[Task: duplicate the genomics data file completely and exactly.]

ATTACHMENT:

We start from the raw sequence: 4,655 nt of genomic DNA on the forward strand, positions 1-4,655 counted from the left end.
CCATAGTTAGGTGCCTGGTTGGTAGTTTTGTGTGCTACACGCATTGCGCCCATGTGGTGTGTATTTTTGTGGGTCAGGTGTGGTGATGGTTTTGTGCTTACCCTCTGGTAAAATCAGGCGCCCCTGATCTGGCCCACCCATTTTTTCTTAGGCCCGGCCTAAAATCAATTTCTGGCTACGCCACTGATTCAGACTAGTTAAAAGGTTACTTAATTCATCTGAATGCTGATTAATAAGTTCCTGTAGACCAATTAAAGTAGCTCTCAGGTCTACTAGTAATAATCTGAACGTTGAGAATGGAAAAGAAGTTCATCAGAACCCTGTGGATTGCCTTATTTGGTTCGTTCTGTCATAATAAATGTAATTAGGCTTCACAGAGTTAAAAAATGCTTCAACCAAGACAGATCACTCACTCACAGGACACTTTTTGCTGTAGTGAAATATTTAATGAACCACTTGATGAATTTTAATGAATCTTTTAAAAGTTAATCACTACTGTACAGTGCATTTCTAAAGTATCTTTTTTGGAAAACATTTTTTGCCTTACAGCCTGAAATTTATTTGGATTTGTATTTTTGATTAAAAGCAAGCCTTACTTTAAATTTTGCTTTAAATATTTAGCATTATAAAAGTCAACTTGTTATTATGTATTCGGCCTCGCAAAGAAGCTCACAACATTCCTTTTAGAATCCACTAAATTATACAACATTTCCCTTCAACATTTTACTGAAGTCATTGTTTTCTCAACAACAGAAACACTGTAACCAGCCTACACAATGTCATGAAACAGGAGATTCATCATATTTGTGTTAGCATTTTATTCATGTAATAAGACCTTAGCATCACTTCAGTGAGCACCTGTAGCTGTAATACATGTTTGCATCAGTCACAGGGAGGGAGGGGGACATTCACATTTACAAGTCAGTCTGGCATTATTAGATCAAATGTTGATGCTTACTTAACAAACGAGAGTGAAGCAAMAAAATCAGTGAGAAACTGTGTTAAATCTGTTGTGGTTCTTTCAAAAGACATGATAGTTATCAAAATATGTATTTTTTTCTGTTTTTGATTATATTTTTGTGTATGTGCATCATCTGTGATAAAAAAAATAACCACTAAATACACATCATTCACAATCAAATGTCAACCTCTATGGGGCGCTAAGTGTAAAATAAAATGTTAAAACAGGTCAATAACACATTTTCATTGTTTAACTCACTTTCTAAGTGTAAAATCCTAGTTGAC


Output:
We start from the raw sequence: 4,655 nt of genomic DNA on the forward strand, positions 1-4,655 counted from the left end.
CCATAGTTAGGTGCCTGGTTGGTAGTTTTGTGTGCTACACGCATTGCGCCCATGTGGTGTGTATTTTTGTGGGTCAGGTGTGGTGATGGTTTTGTGCTTACCCTCTGGTAAAATCAGGCGCCCCTGATCTGGCCCACCCATTTTTTCTTAGGCCCGGCCTAAAATCAATTTCTGGCTACGCCACTGATTCAGACTAGTTAAAAGGTTACTTAATTCATCTGAATGCTGATTAATAAGTTCCTGTAGACCAATTAAAGTAGCTCTCAGGTCTACTAGTAATAATCTGAACGTTGAGAATGGAAAAGAAGTTCATCAGAACCCTGTGGATTGCCTTATTTGGTTCGTTCTGTCATAATAAATGTAATTAGGCTTCACAGAGTTAAAAAATGCTTCAACCAAGACAGATCACTCACTCACAGGACACTTTTTGCTGTAGTGAAATATTTAATGAACCACTTGATGAATTTTAATGAATCTTTTAAAAGTTAATCACTACTGTACAGTGCATTTCTAAAGTATCTTTTTTGGAAAACATTTTTTGCCTTACAGCCTGAAATTTATTTGGATTTGTATTTTTGATTAAAAGCAAGCCTTACTTTAAATTTTGCTTTAAATATTTAGCATTATAAAAGTCAACTTGTTATTATGTATTCGGCCTCGCAAAGAAGCTCACAACATTCCTTTTAGAATCCACTAAATTATACAACATTTCCCTTCAACATTTTACTGAAGTCATTGTTTTCTCAACAACAGAAACACTGTAACCAGCCTACACAATGTCATGAAACAGGAGATTCATCATATTTGTGTTAGCATTTTATTCATGTAATAAGACCTTAGCATCACTTCAGTGAGCACCTGTAGCTGTAATACATGTTTGCATCAGTCACAGGGAGGGAGGGGGACATTCACATTTACAAGTCAGTCTGGCATTATTAGATCAAATGTTGATGCTTACTTAACAAACGAGAGTGAAGCAAMAAAATCAGTGAGAAACTGTGTTAAATCTGTTGTGGTTCTTTCAAAAGACATGATAGTTATCAAAATATGTATTTTTTTCTGTTTTTGATTATATTTTTGTGTATGTGCATCATCTGTGATAAAAAAAATAACCACTAAATACACATCATTCACAATCAAATGTCAACCTCTATGGGGCGCTAAGTGTAAAATAAAATGTTAAAACAGGTCAATAACACATTTTCATTGTTTAACTCACTTTCTAAGTGTAAAATCCTAGTTGAC